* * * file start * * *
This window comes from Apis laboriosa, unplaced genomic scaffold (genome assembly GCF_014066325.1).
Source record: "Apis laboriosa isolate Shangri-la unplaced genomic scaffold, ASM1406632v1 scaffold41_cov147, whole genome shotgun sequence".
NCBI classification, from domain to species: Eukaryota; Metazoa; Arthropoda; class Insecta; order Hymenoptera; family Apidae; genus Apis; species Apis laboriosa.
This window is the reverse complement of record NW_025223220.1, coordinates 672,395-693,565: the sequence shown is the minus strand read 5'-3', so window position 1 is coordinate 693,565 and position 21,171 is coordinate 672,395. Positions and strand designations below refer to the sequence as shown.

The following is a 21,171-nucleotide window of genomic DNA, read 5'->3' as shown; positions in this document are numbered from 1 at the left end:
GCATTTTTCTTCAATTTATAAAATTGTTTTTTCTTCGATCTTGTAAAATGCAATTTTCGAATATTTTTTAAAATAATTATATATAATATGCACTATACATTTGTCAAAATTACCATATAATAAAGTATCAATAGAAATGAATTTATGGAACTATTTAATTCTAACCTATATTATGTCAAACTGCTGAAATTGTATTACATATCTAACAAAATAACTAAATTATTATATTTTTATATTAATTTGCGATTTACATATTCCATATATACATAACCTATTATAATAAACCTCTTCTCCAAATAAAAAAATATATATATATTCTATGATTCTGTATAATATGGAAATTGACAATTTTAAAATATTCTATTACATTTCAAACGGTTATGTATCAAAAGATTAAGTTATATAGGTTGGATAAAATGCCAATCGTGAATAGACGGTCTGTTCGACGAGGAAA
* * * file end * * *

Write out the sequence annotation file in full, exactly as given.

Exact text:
This window comes from Apis laboriosa, unplaced genomic scaffold (genome assembly GCF_014066325.1).
Source record: "Apis laboriosa isolate Shangri-la unplaced genomic scaffold, ASM1406632v1 scaffold41_cov147, whole genome shotgun sequence".
NCBI classification, from domain to species: Eukaryota; Metazoa; Arthropoda; class Insecta; order Hymenoptera; family Apidae; genus Apis; species Apis laboriosa.
This window is the reverse complement of record NW_025223220.1, coordinates 672,395-693,565: the sequence shown is the minus strand read 5'-3', so window position 1 is coordinate 693,565 and position 21,171 is coordinate 672,395. Positions and strand designations below refer to the sequence as shown.

The following is a 21,171-nucleotide window of genomic DNA, read 5'->3' as shown; positions in this document are numbered from 1 at the left end:
GCATTTTTCTTCAATTTATAAAATTGTTTTTTCTTCGATCTTGTAAAATGCAATTTTCGAATATTTTTTAAAATAATTATATATAATATGCACTATACATTTGTCAAAATTACCATATAATAAAGTATCAATAGAAATGAATTTATGGAACTATTTAATTCTAACCTATATTATGTCAAACTGCTGAAATTGTATTACATATCTAACAAAATAACTAAATTATTATATTTTTATATTAATTTGCGATTTACATATTCCATATATACATAACCTATTATAATAAACCTCTTCTCCAAATAAAAAAATATATATATATTCTATGATTCTGTATAATATGGAAATTGACAATTTTAAAATATTCTATTACATTTCAAACGGTTATGTATCAAAAGATTAAGTTATATAGGTTGGATAAAATGCCAATCGTGAATAGACGGTCTGTTCGACGAGGAAA